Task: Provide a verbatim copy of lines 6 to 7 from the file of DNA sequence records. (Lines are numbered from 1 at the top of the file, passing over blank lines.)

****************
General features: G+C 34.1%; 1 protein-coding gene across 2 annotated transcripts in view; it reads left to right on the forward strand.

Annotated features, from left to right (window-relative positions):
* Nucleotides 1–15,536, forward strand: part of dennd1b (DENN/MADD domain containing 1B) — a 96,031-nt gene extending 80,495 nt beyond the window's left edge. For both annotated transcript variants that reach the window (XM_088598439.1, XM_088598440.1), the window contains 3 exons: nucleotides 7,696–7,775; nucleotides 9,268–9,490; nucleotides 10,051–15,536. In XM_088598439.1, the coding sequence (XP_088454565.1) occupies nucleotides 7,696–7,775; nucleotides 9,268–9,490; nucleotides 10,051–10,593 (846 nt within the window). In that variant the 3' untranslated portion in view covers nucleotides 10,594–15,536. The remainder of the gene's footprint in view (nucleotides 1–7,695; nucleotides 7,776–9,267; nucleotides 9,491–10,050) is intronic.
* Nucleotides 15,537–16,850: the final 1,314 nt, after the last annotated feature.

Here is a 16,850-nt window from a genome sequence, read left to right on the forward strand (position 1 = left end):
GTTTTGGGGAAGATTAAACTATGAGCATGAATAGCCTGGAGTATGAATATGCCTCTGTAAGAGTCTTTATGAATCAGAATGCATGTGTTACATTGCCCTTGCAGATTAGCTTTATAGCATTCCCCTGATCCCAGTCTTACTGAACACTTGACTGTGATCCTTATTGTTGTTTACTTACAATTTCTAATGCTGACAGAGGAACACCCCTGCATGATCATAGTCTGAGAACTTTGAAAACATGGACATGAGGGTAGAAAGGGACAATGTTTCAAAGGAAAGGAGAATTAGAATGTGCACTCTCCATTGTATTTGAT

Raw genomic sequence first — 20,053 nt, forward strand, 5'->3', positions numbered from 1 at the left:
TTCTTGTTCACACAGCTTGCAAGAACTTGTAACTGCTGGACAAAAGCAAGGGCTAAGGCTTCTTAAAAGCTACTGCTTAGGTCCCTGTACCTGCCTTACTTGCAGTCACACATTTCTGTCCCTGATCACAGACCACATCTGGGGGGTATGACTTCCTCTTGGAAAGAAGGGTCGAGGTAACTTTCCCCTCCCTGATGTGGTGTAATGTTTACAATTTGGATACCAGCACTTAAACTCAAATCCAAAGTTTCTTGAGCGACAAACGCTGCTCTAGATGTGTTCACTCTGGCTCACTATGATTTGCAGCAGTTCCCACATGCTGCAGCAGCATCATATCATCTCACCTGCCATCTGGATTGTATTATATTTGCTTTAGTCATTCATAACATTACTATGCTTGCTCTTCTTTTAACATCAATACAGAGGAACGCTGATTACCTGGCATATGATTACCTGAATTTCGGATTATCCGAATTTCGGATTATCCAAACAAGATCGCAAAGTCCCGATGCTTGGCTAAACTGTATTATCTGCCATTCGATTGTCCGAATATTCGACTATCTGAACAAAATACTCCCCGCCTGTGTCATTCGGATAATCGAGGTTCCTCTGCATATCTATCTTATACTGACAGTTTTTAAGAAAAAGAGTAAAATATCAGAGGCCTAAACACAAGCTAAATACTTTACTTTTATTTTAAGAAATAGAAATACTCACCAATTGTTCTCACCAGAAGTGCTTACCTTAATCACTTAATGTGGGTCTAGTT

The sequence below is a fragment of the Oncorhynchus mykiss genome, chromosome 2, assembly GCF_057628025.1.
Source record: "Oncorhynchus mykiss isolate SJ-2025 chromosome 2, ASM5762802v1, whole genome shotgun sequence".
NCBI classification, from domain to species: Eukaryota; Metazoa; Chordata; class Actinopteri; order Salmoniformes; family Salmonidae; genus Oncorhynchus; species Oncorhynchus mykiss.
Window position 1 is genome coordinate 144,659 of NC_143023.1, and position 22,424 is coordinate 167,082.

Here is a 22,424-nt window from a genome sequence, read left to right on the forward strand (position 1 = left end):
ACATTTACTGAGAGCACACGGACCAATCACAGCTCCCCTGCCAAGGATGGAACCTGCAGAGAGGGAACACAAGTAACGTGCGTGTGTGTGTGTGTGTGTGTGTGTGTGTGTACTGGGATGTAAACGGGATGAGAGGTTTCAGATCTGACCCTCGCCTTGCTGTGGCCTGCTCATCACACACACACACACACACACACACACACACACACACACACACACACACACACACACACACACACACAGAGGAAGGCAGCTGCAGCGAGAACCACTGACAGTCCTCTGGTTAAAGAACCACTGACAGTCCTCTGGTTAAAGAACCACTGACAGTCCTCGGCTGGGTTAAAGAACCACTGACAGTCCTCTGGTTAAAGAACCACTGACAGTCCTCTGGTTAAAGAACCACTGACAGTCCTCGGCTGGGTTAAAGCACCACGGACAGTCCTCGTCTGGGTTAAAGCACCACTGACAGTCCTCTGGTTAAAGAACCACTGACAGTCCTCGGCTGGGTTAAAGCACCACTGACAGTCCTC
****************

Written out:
GTTTTGGGGAAGATTAAACTATGAGCATGAATAGCCTGGAGTATGAATATGCCTCTGTAAGAGTCTTTATGAATCAGAATGCATGTGTTACATTGCCCTTGCAGATTAGCTTTATAGCATTCCCCTGATCCCAGTCTTACTGAACACTTGACTGTGATCCTTATTGTTGTTTACTTACAATTTCTAATGCTGACAGAGGAACACCCCTGCATGATCATAGTCTGAGAACTTTGAAAACATGGACATGAGGGTAGAAAGGGACAATGTTTCAAAGGAAAGGAGAATTAGAATGTGCACTCTCCATTGTATTTGAT

Raw genomic sequence first — 20,053 nt, forward strand, 5'->3', positions numbered from 1 at the left: